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Penalties and interest

Learn how penalties and interest are applied in different situations, including failure to meet tax obligations.

Last updated 25 September 2018

Interest charges

Tax laws impose interest charges from the date a tax liability was due to be paid until it and the accrued interest charges are paid. If a debt is increased by an amended assessment, interest charges also apply from the date the original assessment was due to be paid.

This is intended to:

  • ensure that taxpayers who have underpaid their tax during this period do not receive an advantage over those who have paid their tax
  • compensate the community for the impact of late payments.

As interest charges are compounding, they can quickly add up. The law provides us with the discretionary power to remit interest charges in certain circumstances.

Where a tax shortfall results from an audit or review and interest applies, we will give you a written statement about the reasons for the decision not to remit all or part of it. This statement will refer to the evidence on which our findings were based.

See also:

Administrative penalties

You are not liable to a penalty if you make a false or misleading statement and you (and your tax adviser) took reasonable care. However, if reasonable care was not taken, the law imposes penalties based on your (or your tax adviser's) behaviour. The more culpable the behaviour leading to the statement, the higher the level of penalty. The facts and circumstances of a case ultimately determine the level of penalty, if any.

Even if you have taken reasonable care, you may be liable for a penalty if you do not have a reasonably arguable position about a contestable income tax or petroleum resource rent tax issue.

The amount of penalty that may apply in these and other circumstances may be reduced by making a voluntary disclosure. There are significant reductions if you:

  • make a voluntary disclosure before you are notified of an ATO audit or risk review
  • make an early disclosure (such as seeking a private binding ruling)
  • make an acknowledged voluntary disclosure during the risk review stage of any compliance activity. In some circumstances a lesser reduction may be available for voluntary disclosures after notification of an audit.

Administrative statement penalties are doubled for Significant global entities.

If we have concluded that penalties should apply, we will tell you our reasons and give you an opportunity to present your views or provide further information that may affect the decision. Following this, if we still consider that penalties apply we will give you a written statement of the reasons for the decision to impose the penalty and not to remit all or part of it, including findings on material questions of fact. This will refer to the evidence on which our findings were based.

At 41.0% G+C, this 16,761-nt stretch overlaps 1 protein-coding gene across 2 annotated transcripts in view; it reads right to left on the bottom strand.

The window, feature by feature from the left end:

See also:

Excise penalties

Some administrative penalties and interest charges may apply under the Excise system.

Certain acts or omissions are offences against the Excise Act 1901 for which specific penalties are also prescribed.

See also:

  • Excise guidelines for the alcohol industry, fuel industry, tobacco industry and duty free shops 

Promoter penalties

The promoter penalty legislation is aimed at dealing with those who market unsustainable arrangements to the detriment of both taxpayers and ethical advisers. Penalties can apply directly to individuals as well as businesses.

The provisions are intended to apply in two circumstances:

  • when an entity engages in conduct that results in them or another entity being a promoter of a tax exploitation scheme
  • when an individual or entity implements a scheme promoted on the basis of conformity with a product ruling in a way that is materially different to that described in the product ruling.

See also:


Tax and super laws specify a range of criminal offences that apply where taxpayers have not complied with their obligations. Sanctions may apply to both individuals and companies. As for any taxpayer, business taxpayers may be prosecuted for offences such as:

  • making a false or misleading statement (including withholding information material to a tax matter)
  • keeping incorrect or false records
  • refusing or failing to provide a completed return or information, or to produce records or documents
  • refusing or failing to attend before a tax officer or answer questions as and when required by a notice from us
  • hindering or obstructing a tax officer who is exercising our access powers.

These offences are prosecuted before a court under the authority of the Commonwealth Director of Public Prosecutions (CDPP).

We also investigate, at times with the assistance of other law enforcement agencies, serious criminal breaches under the Criminal Code (such as fraud and money laundering). These matters are prosecuted by the CDPP.

The decision to prosecute for any Commonwealth criminal offence is made according to the Commonwealth prosecution guidelines, which are available from the Commonwealth Director of Public Prosecutions.External Link